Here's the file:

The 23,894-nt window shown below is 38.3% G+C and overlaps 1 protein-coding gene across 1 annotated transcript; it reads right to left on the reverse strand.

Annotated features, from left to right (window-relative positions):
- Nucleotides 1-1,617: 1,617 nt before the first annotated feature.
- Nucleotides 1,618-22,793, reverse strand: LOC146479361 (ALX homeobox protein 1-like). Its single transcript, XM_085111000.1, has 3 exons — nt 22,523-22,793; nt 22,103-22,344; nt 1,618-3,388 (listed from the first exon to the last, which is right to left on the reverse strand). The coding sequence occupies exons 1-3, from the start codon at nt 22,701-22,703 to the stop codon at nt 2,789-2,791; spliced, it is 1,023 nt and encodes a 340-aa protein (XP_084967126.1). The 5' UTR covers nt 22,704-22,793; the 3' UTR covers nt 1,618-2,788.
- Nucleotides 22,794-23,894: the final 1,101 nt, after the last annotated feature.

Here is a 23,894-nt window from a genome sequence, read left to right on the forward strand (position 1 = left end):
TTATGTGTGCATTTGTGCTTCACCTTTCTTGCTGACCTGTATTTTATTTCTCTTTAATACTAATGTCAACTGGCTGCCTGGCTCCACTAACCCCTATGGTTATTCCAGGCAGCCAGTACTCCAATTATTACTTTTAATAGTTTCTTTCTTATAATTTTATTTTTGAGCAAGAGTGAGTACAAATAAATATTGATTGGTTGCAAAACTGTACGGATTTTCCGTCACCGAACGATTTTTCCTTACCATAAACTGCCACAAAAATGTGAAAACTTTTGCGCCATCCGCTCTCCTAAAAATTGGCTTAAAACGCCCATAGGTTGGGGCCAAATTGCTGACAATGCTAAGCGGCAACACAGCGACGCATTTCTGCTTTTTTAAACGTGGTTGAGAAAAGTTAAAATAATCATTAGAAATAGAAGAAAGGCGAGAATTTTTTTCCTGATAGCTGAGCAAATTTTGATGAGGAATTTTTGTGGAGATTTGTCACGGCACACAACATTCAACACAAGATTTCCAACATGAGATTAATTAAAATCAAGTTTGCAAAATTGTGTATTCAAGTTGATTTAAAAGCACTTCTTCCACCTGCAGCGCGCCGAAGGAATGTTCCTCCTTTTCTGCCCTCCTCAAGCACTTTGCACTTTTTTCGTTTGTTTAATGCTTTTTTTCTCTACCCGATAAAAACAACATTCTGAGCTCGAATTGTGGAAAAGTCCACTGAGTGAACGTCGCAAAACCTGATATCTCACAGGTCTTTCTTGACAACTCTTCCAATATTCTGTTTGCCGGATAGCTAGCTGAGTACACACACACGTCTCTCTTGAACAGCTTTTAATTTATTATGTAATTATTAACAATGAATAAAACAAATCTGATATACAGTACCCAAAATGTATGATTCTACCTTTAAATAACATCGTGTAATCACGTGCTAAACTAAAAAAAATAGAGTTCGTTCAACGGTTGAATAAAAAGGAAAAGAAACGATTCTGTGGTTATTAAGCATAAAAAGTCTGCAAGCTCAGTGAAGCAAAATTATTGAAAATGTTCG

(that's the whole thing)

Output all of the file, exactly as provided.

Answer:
The 23,894-nt window shown below is 38.3% G+C and overlaps 1 protein-coding gene across 1 annotated transcript; it reads right to left on the reverse strand.

Annotated features, from left to right (window-relative positions):
- Nucleotides 1-1,617: 1,617 nt before the first annotated feature.
- Nucleotides 1,618-22,793, reverse strand: LOC146479361 (ALX homeobox protein 1-like). Its single transcript, XM_085111000.1, has 3 exons — nt 22,523-22,793; nt 22,103-22,344; nt 1,618-3,388 (listed from the first exon to the last, which is right to left on the reverse strand). The coding sequence occupies exons 1-3, from the start codon at nt 22,701-22,703 to the stop codon at nt 2,789-2,791; spliced, it is 1,023 nt and encodes a 340-aa protein (XP_084967126.1). The 5' UTR covers nt 22,704-22,793; the 3' UTR covers nt 1,618-2,788.
- Nucleotides 22,794-23,894: the final 1,101 nt, after the last annotated feature.

Here is a 23,894-nt window from a genome sequence, read left to right on the forward strand (position 1 = left end):
TTATGTGTGCATTTGTGCTTCACCTTTCTTGCTGACCTGTATTTTATTTCTCTTTAATACTAATGTCAACTGGCTGCCTGGCTCCACTAACCCCTATGGTTATTCCAGGCAGCCAGTACTCCAATTATTACTTTTAATAGTTTCTTTCTTATAATTTTATTTTTGAGCAAGAGTGAGTACAAATAAATATTGATTGGTTGCAAAACTGTACGGATTTTCCGTCACCGAACGATTTTTCCTTACCATAAACTGCCACAAAAATGTGAAAACTTTTGCGCCATCCGCTCTCCTAAAAATTGGCTTAAAACGCCCATAGGTTGGGGCCAAATTGCTGACAATGCTAAGCGGCAACACAGCGACGCATTTCTGCTTTTTTAAACGTGGTTGAGAAAAGTTAAAATAATCATTAGAAATAGAAGAAAGGCGAGAATTTTTTTCCTGATAGCTGAGCAAATTTTGATGAGGAATTTTTGTGGAGATTTGTCACGGCACACAACATTCAACACAAGATTTCCAACATGAGATTAATTAAAATCAAGTTTGCAAAATTGTGTATTCAAGTTGATTTAAAAGCACTTCTTCCACCTGCAGCGCGCCGAAGGAATGTTCCTCCTTTTCTGCCCTCCTCAAGCACTTTGCACTTTTTTCGTTTGTTTAATGCTTTTTTTCTCTACCCGATAAAAACAACATTCTGAGCTCGAATTGTGGAAAAGTCCACTGAGTGAACGTCGCAAAACCTGATATCTCACAGGTCTTTCTTGACAACTCTTCCAATATTCTGTTTGCCGGATAGCTAGCTGAGTACACACACACGTCTCTCTTGAACAGCTTTTAATTTATTATGTAATTATTAACAATGAATAAAACAAATCTGATATACAGTACCCAAAATGTATGATTCTACCTTTAAATAACATCGTGTAATCACGTGCTAAACTAAAAAAAATAGAGTTCGTTCAACGGTTGAATAAAAAGGAAAAGAAACGATTCTGTGGTTATTAAGCATAAAAAGTCTGCAAGCTCAGTGAAGCAAAATTATTGAAAATGTTCG